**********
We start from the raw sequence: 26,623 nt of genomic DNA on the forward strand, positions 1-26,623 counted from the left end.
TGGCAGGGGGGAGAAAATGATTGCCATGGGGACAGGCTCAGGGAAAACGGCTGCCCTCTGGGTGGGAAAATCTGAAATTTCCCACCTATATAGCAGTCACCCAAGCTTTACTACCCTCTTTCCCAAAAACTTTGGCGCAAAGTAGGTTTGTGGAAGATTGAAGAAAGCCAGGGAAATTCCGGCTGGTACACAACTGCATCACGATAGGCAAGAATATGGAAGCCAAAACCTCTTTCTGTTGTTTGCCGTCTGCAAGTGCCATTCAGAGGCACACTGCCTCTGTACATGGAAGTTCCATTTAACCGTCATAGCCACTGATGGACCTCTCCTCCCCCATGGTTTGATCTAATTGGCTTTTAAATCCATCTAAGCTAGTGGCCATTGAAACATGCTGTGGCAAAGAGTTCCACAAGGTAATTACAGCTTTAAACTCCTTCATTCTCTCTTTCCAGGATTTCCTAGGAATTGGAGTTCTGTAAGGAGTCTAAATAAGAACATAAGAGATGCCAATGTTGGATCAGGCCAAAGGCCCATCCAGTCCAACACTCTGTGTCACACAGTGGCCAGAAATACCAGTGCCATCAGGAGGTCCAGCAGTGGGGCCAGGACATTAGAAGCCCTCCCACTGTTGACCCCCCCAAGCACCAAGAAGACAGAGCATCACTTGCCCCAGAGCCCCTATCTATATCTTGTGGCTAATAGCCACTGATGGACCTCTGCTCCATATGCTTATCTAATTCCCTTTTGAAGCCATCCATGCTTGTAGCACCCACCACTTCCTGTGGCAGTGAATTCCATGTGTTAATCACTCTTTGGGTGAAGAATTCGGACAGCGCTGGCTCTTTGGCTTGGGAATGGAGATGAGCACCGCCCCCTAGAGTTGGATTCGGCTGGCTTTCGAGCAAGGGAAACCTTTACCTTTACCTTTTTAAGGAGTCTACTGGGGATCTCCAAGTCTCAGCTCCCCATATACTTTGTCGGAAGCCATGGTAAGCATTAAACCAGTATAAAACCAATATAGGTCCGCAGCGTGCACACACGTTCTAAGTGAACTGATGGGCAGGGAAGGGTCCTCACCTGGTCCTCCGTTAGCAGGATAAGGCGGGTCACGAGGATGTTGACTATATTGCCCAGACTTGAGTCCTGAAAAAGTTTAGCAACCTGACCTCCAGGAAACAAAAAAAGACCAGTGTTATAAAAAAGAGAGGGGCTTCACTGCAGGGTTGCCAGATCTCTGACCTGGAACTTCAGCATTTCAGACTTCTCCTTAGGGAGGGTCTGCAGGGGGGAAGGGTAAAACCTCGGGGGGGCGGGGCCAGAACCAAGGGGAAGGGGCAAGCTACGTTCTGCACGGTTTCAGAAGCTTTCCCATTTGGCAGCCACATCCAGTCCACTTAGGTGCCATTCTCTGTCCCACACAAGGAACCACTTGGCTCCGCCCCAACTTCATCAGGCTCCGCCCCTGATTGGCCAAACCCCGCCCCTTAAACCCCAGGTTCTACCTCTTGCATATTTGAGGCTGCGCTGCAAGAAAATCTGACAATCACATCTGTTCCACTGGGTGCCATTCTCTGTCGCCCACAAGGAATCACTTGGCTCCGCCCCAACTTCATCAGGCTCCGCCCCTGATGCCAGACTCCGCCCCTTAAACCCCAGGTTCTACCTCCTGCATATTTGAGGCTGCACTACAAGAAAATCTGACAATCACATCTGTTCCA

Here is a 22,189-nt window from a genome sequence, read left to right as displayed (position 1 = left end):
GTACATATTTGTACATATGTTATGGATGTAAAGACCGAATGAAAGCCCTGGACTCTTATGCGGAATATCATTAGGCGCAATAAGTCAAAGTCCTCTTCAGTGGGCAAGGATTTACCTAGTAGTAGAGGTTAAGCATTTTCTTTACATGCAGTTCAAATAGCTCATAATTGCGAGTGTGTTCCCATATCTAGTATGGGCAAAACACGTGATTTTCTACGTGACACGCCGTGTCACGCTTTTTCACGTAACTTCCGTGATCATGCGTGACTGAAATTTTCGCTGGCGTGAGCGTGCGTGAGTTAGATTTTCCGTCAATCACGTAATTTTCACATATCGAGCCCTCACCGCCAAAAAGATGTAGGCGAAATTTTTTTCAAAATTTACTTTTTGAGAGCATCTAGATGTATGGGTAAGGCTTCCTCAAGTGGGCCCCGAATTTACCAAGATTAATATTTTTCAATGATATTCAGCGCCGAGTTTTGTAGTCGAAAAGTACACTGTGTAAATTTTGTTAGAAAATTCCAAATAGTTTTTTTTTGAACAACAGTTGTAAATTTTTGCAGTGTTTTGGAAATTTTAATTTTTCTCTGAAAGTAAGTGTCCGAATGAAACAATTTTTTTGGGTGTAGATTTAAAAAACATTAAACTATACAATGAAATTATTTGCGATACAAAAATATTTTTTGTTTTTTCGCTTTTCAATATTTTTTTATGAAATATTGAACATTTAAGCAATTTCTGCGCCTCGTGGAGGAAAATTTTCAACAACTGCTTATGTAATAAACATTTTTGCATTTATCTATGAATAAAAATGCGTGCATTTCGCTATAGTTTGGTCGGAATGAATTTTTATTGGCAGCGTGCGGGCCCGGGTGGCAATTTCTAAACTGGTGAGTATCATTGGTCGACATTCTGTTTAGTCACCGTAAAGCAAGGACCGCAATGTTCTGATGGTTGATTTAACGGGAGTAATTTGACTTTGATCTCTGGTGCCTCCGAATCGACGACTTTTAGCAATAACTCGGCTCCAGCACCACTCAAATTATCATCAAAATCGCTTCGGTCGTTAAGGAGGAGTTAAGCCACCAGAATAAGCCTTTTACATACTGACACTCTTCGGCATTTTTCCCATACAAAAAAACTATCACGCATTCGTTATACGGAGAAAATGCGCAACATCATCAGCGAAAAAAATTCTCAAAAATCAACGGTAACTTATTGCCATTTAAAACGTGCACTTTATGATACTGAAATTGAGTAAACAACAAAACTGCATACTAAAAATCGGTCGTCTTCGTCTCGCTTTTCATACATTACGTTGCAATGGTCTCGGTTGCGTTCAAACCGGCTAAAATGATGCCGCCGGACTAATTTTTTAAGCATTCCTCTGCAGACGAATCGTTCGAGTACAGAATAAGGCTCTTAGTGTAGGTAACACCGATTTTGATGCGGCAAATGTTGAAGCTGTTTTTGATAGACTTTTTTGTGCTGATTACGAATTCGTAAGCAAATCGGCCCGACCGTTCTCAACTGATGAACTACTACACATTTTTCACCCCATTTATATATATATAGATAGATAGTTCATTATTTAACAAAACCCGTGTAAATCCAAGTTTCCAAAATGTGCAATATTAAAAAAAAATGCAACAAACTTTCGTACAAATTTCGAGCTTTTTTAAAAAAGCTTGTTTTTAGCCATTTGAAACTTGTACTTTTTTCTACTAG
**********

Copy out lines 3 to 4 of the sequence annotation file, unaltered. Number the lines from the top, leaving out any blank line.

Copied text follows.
Here is a 22,189-nt window from a genome sequence, read left to right as displayed (position 1 = left end):
GTACATATTTGTACATATGTTATGGATGTAAAGACCGAATGAAAGCCCTGGACTCTTATGCGGAATATCATTAGGCGCAATAAGTCAAAGTCCTCTTCAGTGGGCAAGGATTTACCTAGTAGTAGAGGTTAAGCATTTTCTTTACATGCAGTTCAAATAGCTCATAATTGCGAGTGTGTTCCCATATCTAGTATGGGCAAAACACGTGATTTTCTACGTGACACGCCGTGTCACGCTTTTTCACGTAACTTCCGTGATCATGCGTGACTGAAATTTTCGCTGGCGTGAGCGTGCGTGAGTTAGATTTTCCGTCAATCACGTAATTTTCACATATCGAGCCCTCACCGCCAAAAAGATGTAGGCGAAATTTTTTTCAAAATTTACTTTTTGAGAGCATCTAGATGTATGGGTAAGGCTTCCTCAAGTGGGCCCCGAATTTACCAAGATTAATATTTTTCAATGATATTCAGCGCCGAGTTTTGTAGTCGAAAAGTACACTGTGTAAATTTTGTTAGAAAATTCCAAATAGTTTTTTTTTGAACAACAGTTGTAAATTTTTGCAGTGTTTTGGAAATTTTAATTTTTCTCTGAAAGTAAGTGTCCGAATGAAACAATTTTTTTGGGTGTAGATTTAAAAAACATTAAACTATACAATGAAATTATTTGCGATACAAAAATATTTTTTGTTTTTTCGCTTTTCAATATTTTTTTATGAAATATTGAACATTTAAGCAATTTCTGCGCCTCGTGGAGGAAAATTTTCAACAACTGCTTATGTAATAAACATTTTTGCATTTATCTATGAATAAAAATGCGTGCATTTCGCTATAGTTTGGTCGGAATGAATTTTTATTGGCAGCGTGCGGGCCCGGGTGGCAATTTCTAAACTGGTGAGTATCATTGGTCGACATTCTGTTTAGTCACCGTAAAGCAAGGACCGCAATGTTCTGATGGTTGATTTAACGGGAGTAATTTGACTTTGATCTCTGGTGCCTCCGAATCGACGACTTTTAGCAATAACTCGGCTCCAGCACCACTCAAATTATCATCAAAATCGCTTCGGTCGTTAAGGAGGAGTTAAGCCACCAGAATAAGCCTTTTACATACTGACACTCTTCGGCATTTTTCCCATACAAAAAAACTATCACGCATTCGTTATACGGAGAAAATGCGCAACATCATCAGCGAAAAAAATTCTCAAAAATCAACGGTAACTTATTGCCATTTAAAACGTGCACTTTATGATACTGAAATTGAGTAAACAACAAAACTGCATACTAAAAATCGGTCGTCTTCGTCTCGCTTTTCATACATTACGTTGCAATGGTCTCGGTTGCGTTCAAACCGGCTAAAATGATGCCGCCGGACTAATTTTTTAAGCATTCCTCTGCAGACGAATCGTTCGAGTACAGAATAAGGCTCTTAGTGTAGGTAACACCGATTTTGATGCGGCAAATGTTGAAGCTGTTTTTGATAGACTTTTTTGTGCTGATTACGAATTCGTAAGCAAATCGGCCCGACCGTTCTCAACTGATGAACTACTACACATTTTTCACCCCATTTATATATATATAGATAGATAGTTCATTATTTAACAAAACCCGTGTAAATCCAAGTTTCCAAAATGTGCAATATTAAAAAAAAATGCAACAAACTTTCGTACAAATTTCGAGCTTTTTTAAAAAAGCTTGTTTTTAGCCATTTGAAACTTGTACTTTTTTCTACTAG